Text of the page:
• Don’t approach people on phones and listening to music if given choices. Generally doesn’t work. (though not always)
  • Finally, and most importantly, disregard all these principles in a heartbeat if your instincts say otherwise! After a while you will develop an awareness of who is amiable and who is not. Facial expressions, pace of walking, clothing, posture… you’ll intuitively know. Trust this instinct!

When you’re selling, you see a world of individuals from all walks of life and all social classes. Its illuminating. As people go by you see shards of their lives. Those with an imperious glare and haughty anger you can’t go preach to. They live life with such a mindset and focus that even if saints implored them to act they would be oblivious. And then there are those with a fundamental happiness and kindness that you just ‘see’ . These people retain a positivity and enthusiasm that is joyous to see, a humanity worth having.

One group that I suppose is really of interest are businessmen. It seems apparent that to get where they are – on average – they have had to meticulously count dollars, weigh decisions and be ruthless on many occasions. Often they are very cold and curt in their replies, as if channelling scholarly impartiality. Or, they walk so fast, so determined to arrive at B from A that they can’t possibly see you, or life go by.

Of course, I’d like to reiterate that these are all generalisations. But I think they give rise to a crucial question – how do people lose their ‘humanity’?

Other thoughts

There’s a few other thoughts I want to discuss.

Firstly, the volunteer staff – especially those who are assisting you as a school student in helping out – are extremely friendly people. I know with Legacy that the camaraderie and kindness of the volunteers – many of them related to the service or cadets – is extraordinary. The way you see people mobilise, and give up their time is extraordinary.

Secondly, I think that charity work is eye opening. You learn so much, and see so much. I haven’t really focused on ‘selling’ the virtue of doing charity work in this article, but really, do it!

Third, some of the people you come across will make you question how they became who they were. I haven’t mentioned one or 2 irksome citizens and my experience with them, but I wonder at times. Also, when you see imperious, stone-cold people so eager to avoid human contact, you have to wonder – have they sacrificed their personality in pursuit of a career, relationship… or are they just jaded? And was the sacrifice worth it?

Now, I’m not meaning to say that people should feel compelled to buy from charities. They shouldn’t. But, there’s a civility in nodding no, or saying ‘no thank you’ or softly smiling that isn’t present in some imperious attempt to pass you… after having looked at you. Its hard to describe, but there’s a certain inhumanity you see in many declines, when you compare it to others. I had one woman say to me that she wouldn’t support me because she had to support her unemployed husband, another because of a need to fund surgery. Those people had fundamental reasons not to give, and I would not have their cripple themselves to help others. It’d be to rob Peter to pay Paul. And I’m sure there’s many more people who would like to save money on charity for their children’s pleasure, or some other noble cause and are tight for money. But, there are many more who scoff at throwing a dollar to charity and ‘wasting it’ while buying new handbags, or going to nice lunches a moment later. There’s nothing wrong with those purchases in and of themselves, but when they completely eliminate charity, community and a host of other worthy matters, you do have to wonder. Which leads me to my final point:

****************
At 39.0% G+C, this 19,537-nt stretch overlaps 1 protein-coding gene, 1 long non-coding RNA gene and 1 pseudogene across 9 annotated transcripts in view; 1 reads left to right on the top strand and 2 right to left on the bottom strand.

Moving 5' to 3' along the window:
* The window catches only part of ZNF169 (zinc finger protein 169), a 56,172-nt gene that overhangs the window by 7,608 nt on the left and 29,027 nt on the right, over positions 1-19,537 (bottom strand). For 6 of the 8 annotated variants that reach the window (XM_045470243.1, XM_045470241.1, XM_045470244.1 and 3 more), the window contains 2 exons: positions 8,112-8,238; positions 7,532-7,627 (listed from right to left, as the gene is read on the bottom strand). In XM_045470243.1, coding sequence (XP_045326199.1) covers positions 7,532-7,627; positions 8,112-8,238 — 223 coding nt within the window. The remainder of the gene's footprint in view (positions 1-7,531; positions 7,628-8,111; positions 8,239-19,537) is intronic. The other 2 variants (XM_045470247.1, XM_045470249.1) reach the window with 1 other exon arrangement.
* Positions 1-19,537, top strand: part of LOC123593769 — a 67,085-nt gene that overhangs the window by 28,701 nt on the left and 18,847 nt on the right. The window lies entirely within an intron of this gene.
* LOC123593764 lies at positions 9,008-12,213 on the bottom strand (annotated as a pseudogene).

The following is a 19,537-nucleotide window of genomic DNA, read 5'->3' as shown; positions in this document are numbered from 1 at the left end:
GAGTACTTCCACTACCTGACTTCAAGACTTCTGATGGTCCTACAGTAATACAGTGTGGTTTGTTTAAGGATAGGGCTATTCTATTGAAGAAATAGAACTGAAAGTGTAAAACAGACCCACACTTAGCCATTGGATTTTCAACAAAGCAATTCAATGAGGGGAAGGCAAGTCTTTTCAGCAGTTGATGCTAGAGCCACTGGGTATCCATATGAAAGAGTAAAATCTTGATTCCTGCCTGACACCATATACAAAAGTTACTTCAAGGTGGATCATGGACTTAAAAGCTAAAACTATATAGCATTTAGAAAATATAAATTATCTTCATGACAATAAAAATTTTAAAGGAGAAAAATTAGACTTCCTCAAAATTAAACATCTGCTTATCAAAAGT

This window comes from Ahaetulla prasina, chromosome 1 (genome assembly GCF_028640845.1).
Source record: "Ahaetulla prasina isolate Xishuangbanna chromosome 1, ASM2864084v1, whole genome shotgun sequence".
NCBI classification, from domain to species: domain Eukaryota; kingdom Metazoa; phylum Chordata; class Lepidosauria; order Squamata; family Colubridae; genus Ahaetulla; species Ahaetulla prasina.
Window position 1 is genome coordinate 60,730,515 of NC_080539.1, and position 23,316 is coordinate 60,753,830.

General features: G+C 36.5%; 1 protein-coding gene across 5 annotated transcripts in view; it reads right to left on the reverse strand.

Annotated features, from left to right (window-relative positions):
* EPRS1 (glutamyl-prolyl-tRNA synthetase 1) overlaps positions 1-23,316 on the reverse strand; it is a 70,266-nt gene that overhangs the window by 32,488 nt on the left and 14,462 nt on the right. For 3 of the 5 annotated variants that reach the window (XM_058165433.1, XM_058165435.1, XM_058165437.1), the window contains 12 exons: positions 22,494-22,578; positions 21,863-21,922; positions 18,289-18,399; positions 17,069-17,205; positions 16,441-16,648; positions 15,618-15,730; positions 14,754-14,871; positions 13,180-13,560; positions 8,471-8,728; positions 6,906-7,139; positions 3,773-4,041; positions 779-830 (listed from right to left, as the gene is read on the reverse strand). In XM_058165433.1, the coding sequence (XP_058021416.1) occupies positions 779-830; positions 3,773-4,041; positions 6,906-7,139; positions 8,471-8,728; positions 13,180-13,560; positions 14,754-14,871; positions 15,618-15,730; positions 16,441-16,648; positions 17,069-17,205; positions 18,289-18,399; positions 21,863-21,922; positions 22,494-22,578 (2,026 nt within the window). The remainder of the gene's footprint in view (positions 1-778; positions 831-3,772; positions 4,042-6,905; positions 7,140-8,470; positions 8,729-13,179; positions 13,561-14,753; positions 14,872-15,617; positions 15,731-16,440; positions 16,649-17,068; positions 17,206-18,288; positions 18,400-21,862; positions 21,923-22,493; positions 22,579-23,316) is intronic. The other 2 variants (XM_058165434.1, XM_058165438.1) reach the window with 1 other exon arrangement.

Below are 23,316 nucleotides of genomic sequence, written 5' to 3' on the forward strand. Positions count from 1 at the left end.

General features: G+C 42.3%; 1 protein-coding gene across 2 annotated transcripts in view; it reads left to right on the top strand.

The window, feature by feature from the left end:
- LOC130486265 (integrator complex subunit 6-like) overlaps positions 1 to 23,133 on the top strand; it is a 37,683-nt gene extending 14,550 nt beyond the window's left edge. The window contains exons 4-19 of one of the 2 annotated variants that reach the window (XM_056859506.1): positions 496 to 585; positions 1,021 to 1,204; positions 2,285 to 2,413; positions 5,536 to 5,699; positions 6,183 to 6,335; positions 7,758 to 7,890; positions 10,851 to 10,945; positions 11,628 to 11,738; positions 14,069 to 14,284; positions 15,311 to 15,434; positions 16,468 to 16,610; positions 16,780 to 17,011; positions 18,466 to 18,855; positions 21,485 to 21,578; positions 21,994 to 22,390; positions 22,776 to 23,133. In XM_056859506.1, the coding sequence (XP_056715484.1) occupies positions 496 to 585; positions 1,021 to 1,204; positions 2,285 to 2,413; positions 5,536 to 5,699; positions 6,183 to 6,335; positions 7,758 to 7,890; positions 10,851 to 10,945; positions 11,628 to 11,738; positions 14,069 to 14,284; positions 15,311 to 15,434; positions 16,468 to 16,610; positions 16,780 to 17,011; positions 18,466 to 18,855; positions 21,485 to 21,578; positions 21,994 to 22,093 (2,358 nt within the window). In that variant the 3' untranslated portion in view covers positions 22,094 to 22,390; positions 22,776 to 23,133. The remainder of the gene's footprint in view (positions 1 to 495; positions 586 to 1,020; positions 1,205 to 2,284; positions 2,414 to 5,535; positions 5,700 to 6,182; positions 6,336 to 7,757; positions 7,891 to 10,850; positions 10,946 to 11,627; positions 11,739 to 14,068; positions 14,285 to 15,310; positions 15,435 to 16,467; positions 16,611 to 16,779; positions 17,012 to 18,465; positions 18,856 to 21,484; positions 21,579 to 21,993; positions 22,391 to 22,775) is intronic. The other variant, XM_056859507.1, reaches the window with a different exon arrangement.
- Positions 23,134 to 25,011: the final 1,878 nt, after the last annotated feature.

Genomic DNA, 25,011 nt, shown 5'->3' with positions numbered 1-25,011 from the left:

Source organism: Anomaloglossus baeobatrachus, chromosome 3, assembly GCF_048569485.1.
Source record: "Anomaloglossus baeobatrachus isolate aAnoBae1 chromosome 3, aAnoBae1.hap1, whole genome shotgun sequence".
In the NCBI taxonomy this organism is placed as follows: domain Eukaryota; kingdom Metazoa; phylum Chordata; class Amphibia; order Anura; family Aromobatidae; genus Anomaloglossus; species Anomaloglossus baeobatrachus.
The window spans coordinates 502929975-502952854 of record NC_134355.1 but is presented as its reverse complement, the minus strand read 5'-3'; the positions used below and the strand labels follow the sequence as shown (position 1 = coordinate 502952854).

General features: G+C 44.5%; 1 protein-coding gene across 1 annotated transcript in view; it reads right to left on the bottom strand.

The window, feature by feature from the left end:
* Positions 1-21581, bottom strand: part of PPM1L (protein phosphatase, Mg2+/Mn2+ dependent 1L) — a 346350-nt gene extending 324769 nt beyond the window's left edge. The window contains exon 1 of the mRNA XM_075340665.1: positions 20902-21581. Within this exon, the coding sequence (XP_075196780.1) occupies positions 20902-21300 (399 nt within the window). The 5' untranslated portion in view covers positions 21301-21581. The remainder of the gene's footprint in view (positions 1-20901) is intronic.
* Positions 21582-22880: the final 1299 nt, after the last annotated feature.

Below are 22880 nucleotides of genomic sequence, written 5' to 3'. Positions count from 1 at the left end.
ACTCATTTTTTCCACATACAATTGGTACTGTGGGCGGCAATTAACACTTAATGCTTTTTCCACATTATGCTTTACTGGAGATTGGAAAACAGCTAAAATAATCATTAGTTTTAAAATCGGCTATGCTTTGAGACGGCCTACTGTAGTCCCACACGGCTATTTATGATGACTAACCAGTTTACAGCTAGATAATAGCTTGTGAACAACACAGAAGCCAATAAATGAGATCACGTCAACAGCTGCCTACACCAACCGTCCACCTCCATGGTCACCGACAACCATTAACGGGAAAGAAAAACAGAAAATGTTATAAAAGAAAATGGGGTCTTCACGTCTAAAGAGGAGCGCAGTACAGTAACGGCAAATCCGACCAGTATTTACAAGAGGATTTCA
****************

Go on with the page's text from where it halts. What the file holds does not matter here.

There’s a view among many libertarians and other citizens that, really, charity should be an entirely private thing. Governments shouldn’t give foreign aid and social welfare and the like (excepting strategic reasons) , and that we ought to leave everything, from caring for veterans’ widows to homelessness to private sector charities.

Unfortunately, this view is misguided and blissfully naive. Governments have to be involved. Real change occurs through them.

Don’t get me wrong, private charity is great. Today, I raised somewhere around $700-900 in half a day (probably nearer $700), and my friend raised $600. One fellow in the area apparently raised about $950 in the day. These are significant sums when multiplied by many volunteers. However, many volunteers get far less. Many school students raised a scant $100 in busy shopping centres, because they weren’t active and didn’t engage individuals. Essentially, they expected people to give, and they didn’t. Because people have busy lives and will never consider something like private charity in the heat of the moment on a busy day.

Even the best salesman can only make so many approaches and make people listen. Even the best person can only compel people to listen, and even then, to buy some small amount. Even a saint or perfect being could not sway many in the population to spare a dollar; they would sooner stick a needle through their eye.

And that’s where governments come in. They can compel equality, and ensure that good causes which raise societal welfare on the whole get supported. Yes, they do need to make sure they are only supporting good causes, but its a role which citizens should encourage governments to embrace.

For years governments have said they would eradicate poverty 20 years later. For many years I’ve always believed that this was theoretically possible given our current wealth, yet never realised for practical reasons and human flaws. I’m not sure we’ll ever overcome these practical reasons and human flaws, but I think you can take a small step towards that goal today, by volunteering for charity and encouraging governments to support worthy causes, even by virtue of collecting more revenue.